Tool choice: blog
It’s amazing how quickly things change. At one time, the obvious choice for anyone creating an education-focused blog was Eduspaces. This aimed – and succeeded, to a degree – in creating a ‘community’ feel to blogs surrounding educational practice and research. You can still see the original blog I created there at eduspaces.net/dougbelshaw/weblog although when the owners announced it was shutting down, I transferred the posts first to teaching.mrbelshaw.co.uk and ultimately to here, dougbelshaw.com/blog.
I enjoy the amount of control that WordPress, my blogging software of choice, gives me over what I do with my thesis. More recently, I decided that having a separate category for my thesis-related posts here wasn’t enough; I went ahead and created another blog at dougbelshaw.com/thesis. WordPress is easy to extend and customise through the use of themes and plugins. One extremely useful plugin is digress.it (formerly CommentPress) which allows commenters to easily comment on particular paragraphs in addition to the whole post. 😀
Tool choice: mindmap
After doing a great deal of reading on the ‘literacy’ aspect of digital literacy (the construct which I’m analysing in my thesis) I realised that I had no real idea how to start to put it all together. I needed a visual way to represent what I’d learned and to plan out what I was going to say. I looked at various options for mindmaps but found the online ones (such as Bubbl.us) a little clunky and the offline ones inflexible.
I was delighted, therefore, when I came across XMind. The beauty of XMind is that not only is it free and Open Source, but the offline program allows you to put your mindmap online in an embeddable, zoomable way. Perfect! You can view the mindmap I created for that digital literacy overview here.
My studying, then, tends to go something like this:
Skim-read article or chapter in book. Attempt to the main arguments to myself.
Go back through article or chapter with sticky notes, adding them at quotable/important parts.
Add relevant sections (highlighted with sticky notes) to my Ed.D. wiki, commenting on them as I go.
Come up with idea for synthesis/analysis of what I’ve been studying.
Write section/blog post.
It seems to work fairly well for me, but I’m always looking to improve! Recently, I’ve stuck a pinboard to the wall next to my desk. It allows me to keep those important, but sometimes fleeting, ideas buzzing around.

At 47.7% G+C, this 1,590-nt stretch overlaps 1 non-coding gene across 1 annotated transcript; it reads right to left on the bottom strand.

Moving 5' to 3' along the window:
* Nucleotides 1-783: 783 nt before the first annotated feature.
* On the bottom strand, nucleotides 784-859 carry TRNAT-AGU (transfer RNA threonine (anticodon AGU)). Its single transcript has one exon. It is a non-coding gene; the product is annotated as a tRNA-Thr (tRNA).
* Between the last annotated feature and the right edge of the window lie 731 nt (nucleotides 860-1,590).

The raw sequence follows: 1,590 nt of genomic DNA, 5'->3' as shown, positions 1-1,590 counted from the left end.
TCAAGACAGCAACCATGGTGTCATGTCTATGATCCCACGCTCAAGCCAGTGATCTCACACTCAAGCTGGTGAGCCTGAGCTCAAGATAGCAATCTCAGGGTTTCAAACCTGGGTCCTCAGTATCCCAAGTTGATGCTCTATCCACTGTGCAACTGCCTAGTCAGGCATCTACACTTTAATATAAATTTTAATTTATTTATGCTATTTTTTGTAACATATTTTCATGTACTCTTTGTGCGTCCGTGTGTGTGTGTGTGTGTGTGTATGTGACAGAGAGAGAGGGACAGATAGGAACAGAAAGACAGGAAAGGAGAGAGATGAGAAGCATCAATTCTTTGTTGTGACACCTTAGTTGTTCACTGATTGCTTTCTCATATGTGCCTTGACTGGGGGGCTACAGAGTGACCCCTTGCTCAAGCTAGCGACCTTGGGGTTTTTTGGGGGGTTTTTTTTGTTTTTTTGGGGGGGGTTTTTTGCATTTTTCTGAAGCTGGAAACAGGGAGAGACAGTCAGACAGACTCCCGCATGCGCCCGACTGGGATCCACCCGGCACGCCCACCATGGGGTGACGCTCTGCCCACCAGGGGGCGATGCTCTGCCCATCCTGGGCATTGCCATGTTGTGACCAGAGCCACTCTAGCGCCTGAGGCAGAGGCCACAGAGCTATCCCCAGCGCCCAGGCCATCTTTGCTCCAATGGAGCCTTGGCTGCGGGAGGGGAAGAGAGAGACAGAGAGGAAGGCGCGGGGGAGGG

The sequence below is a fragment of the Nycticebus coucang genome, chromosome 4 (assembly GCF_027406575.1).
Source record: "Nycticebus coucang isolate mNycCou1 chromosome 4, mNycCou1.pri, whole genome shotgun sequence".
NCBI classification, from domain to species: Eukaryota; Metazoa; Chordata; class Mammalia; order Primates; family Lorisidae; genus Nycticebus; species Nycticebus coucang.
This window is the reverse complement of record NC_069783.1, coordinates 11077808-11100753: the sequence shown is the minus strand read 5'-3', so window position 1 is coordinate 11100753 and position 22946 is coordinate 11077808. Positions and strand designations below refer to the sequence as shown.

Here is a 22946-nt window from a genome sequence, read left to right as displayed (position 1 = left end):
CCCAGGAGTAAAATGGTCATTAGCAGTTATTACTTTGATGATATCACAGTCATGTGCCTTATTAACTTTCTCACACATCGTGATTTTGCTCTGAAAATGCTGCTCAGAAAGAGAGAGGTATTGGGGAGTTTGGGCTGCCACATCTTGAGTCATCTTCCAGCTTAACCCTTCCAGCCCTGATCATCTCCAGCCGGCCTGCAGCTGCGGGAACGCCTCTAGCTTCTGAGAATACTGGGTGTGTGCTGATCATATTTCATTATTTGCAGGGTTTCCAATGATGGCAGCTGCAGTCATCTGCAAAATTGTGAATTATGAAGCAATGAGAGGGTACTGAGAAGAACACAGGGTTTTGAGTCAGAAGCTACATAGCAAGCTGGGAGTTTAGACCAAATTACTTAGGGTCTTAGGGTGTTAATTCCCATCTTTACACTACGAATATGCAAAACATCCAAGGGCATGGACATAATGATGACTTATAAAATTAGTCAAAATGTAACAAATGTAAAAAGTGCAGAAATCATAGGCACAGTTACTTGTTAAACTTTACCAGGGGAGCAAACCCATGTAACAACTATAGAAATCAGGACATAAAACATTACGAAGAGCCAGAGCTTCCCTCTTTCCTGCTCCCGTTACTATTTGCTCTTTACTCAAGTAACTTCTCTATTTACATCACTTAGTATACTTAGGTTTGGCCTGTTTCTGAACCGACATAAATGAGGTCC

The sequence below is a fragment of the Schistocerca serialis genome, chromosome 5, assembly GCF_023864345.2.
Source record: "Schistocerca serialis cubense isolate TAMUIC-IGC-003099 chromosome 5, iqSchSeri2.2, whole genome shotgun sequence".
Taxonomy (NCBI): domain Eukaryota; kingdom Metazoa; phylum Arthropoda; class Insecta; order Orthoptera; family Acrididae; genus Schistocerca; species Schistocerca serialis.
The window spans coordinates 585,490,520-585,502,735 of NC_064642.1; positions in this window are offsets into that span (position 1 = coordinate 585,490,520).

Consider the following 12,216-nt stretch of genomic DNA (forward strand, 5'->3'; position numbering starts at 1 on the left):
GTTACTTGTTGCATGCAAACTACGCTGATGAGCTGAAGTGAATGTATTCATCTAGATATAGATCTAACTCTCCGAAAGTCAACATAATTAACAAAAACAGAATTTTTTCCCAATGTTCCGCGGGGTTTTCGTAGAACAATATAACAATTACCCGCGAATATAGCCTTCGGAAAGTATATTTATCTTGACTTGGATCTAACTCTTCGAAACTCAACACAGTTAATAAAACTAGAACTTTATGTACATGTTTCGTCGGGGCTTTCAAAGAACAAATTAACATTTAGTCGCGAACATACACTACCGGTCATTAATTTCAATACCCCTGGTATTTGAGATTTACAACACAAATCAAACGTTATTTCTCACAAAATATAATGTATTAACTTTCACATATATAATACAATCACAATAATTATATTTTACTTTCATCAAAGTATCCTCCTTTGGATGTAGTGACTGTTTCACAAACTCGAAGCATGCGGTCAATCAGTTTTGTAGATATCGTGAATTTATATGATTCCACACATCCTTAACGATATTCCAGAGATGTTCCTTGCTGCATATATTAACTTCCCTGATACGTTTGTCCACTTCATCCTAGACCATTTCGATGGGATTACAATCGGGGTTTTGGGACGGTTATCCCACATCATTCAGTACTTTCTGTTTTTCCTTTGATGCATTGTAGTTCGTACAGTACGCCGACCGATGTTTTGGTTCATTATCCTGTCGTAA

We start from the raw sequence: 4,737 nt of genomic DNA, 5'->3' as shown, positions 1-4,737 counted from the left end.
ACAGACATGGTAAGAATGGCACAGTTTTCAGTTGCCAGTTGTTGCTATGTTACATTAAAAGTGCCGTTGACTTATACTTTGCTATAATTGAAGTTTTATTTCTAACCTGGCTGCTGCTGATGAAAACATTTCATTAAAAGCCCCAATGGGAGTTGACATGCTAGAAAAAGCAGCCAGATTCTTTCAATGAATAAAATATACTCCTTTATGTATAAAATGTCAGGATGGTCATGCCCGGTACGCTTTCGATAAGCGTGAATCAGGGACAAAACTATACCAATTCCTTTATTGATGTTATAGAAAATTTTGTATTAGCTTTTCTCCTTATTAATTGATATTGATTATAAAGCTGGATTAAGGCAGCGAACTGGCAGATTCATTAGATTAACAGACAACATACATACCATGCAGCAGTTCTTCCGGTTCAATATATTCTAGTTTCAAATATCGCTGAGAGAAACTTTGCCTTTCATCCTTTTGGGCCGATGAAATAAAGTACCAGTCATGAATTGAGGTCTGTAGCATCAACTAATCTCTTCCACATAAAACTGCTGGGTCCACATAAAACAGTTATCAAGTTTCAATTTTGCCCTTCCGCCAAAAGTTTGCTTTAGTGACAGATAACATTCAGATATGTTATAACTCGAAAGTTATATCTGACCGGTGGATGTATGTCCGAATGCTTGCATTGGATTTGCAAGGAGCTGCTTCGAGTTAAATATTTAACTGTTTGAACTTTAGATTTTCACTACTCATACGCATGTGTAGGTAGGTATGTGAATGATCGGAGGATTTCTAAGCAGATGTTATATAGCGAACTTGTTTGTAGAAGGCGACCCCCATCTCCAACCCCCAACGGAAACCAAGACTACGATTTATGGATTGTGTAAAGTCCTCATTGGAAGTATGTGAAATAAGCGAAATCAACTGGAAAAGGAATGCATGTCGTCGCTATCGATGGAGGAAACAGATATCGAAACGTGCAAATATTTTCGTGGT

There’s several reasons for my wanting to keep a record of the stuff that I do in my role as Director of E-Learning. These include:
An aide-memoir when dealing with other people
Interest – how much of my time do I spend on various activities?
Does it work?
If you’ve got this far into a second post on the subject, the question you’re probably asking is probably something like Does it work? or Is it useful? The answer to both of those questions is YES!
What’s harder to answer is whether it’s left me more organized and productive. After all, entering even a one-liner (and adding tags) takes time. When you’re flat-out busy (like I am most days at the Academy!) that could be seen as a bit of a waste of time.
So I suppose the best way to answer questions relating to organization and productivity are to take the politician’s approach and not really answer them. Instead, I’ll tell you what I’ve used the WordPress + P2 system for. So far, it’s been for three things:
Checking when I emailed someone and tasked them with a particular activity.
Counting how many of a particular meeting I’ve been to.
Seeing which individuals I interact with most often (the tag cloud is very useful for this!)
I can’t help but think that this system would go from good to great if it were being used by more than one person. For example, ICT technicians could use it to keep a record of what’s going on, cropping up, and taking their time. This could be viewed by their line manager, who could make comments. And as with my personal work record, it could be password-protected yet internet-based for secure yet easy access! 🙂
P2 is available as a pre-installed theme at WordPress.com. A standalone version for self-hosted WordPress-powered blogs can be downloaded at p2theme.com.